Born: Apr 10, 1922 in Hopkinsville, KY
Died: Oct 1, 2003 in Gary, IN
Styles: Electric Chicago Blues, Chicago Blues
Instruments: Guitar, Harmonica, Vocals
John Brim may be best-known for writing and cutting the original "Ice Cream Man" that David Lee Roth and Van Halen covered on their first album. That's a pity, for the seriously under-recorded Brim made some exceptionally hard-nosed waxings.
Brim picked up his early guitar licks from the 78s of Tampa Red and Big Bill Broonzy before venturing first to Indianapolis in 1941 and Chicago four years later. He met his wife Grace in 1947; fortuitously, she was a capable drummer who played on several of John's records. In fact, she was the vocalist on a 1950 single for Detroit-based Fortune Records that signaled the beginning of her hubby's discography.
John recorded for Random, JOB, Al Benson's Parrot logo (the socially aware "Tough Times"), and Chess ("Rattlesnake," his answer to Big Mama Thornton's "Hound Dog," was pulled from the shelves by Chess for fear of a plagiarism suit). Cut in 1953, the suggestive "Ice Cream Man" had to wait until 1969 to enjoy a very belated release. Brim's last Chess single, "I Would Hate to See You Go," was waxed in 1956 with a stellar combo consisting of harpist Little Walter, guitarist Robert Jr. Lockwood, bassist Willie Dixon, and drummer Fred Below (clearly, Chess had high hopes for Brim, but to no avail).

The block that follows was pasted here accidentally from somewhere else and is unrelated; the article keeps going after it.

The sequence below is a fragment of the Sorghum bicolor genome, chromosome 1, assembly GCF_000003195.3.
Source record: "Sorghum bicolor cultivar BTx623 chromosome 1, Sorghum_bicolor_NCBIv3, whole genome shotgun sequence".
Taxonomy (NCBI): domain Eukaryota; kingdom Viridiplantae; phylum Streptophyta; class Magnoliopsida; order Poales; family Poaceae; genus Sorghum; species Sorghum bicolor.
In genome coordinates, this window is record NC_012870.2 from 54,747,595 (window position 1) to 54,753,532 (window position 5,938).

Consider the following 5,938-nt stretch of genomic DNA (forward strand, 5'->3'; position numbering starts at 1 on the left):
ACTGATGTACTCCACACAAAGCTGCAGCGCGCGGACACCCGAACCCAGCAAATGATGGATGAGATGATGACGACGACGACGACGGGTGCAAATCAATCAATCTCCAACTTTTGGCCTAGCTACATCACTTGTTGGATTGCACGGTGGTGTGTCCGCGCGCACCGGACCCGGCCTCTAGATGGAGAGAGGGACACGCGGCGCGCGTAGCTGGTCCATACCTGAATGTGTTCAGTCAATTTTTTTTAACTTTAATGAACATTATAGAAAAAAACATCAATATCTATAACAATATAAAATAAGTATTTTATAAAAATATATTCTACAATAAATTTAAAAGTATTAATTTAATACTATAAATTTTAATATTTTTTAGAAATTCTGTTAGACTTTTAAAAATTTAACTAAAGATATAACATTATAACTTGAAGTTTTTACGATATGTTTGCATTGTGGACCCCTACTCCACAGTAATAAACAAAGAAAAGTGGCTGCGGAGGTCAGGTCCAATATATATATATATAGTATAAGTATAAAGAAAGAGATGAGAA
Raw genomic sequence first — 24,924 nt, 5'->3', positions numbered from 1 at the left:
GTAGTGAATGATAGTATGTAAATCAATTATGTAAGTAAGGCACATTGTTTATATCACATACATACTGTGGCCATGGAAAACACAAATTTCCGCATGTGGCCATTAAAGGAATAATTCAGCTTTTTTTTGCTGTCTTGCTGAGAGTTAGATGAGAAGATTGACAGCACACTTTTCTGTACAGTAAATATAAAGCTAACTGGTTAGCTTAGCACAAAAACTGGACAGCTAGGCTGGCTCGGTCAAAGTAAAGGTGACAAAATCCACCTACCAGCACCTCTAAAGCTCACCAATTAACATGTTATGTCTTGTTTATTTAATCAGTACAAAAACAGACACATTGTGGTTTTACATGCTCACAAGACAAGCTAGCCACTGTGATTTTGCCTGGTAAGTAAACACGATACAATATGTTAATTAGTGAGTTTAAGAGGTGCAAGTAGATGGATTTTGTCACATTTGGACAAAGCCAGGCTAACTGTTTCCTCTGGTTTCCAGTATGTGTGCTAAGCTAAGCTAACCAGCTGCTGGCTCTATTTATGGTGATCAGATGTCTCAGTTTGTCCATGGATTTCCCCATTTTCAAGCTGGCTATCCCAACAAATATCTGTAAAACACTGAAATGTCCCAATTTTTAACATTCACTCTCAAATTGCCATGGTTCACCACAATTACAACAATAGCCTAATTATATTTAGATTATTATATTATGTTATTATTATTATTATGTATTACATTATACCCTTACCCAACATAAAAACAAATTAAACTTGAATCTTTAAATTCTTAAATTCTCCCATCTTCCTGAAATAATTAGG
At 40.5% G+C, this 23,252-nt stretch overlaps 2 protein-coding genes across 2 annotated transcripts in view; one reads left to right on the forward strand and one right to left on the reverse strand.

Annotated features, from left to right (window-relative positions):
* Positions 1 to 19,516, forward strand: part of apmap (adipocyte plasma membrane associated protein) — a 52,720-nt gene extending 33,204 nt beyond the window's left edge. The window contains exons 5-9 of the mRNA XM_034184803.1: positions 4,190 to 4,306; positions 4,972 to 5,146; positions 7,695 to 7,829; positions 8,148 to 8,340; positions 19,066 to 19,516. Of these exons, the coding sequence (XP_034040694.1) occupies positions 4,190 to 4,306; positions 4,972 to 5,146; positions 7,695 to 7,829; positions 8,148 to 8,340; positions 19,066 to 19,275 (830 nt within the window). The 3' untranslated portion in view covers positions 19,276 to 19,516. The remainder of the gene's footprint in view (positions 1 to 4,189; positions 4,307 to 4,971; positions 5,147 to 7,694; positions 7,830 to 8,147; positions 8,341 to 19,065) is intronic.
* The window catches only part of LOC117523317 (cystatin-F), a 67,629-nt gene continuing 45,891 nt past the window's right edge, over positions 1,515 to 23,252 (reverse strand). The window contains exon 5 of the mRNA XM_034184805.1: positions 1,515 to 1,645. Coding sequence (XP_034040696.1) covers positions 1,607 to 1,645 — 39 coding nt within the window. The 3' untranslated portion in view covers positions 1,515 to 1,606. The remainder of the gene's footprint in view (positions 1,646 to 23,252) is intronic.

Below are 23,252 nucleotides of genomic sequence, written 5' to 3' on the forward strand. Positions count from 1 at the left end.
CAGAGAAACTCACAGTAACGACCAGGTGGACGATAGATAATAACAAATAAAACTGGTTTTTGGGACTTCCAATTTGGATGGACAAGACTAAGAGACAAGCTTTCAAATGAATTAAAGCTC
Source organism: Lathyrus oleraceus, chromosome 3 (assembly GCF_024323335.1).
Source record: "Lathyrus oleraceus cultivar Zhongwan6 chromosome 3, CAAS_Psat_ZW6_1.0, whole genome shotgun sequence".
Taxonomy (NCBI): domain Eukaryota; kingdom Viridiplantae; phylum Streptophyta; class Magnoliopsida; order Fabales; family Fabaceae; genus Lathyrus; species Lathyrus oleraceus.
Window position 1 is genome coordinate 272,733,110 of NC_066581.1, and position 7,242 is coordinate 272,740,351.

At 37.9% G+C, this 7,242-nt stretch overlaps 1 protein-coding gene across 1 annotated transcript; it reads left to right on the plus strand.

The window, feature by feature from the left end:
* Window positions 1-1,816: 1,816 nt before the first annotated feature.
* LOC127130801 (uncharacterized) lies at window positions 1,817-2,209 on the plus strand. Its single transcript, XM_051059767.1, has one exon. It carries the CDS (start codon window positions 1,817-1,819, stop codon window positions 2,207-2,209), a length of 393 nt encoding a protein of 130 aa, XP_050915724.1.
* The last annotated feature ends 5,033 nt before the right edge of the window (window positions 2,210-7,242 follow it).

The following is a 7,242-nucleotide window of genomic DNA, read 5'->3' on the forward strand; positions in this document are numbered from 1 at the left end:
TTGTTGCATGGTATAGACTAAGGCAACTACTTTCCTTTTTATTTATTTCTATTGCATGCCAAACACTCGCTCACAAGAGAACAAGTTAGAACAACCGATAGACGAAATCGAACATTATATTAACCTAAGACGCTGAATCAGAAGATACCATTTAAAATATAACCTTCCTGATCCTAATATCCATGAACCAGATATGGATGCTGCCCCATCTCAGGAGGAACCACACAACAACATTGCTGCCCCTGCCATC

After a hiatus of a few decades, Brim made a welcome return to studio action with a set for Tone-Cool Records, The Ice Cream Man. Brim, who lived in Gary, IN, remained active on the Chicago blues scene until his passing on October 1, 2003 at the age of 81.
- Bill Dahl (All Music Guide)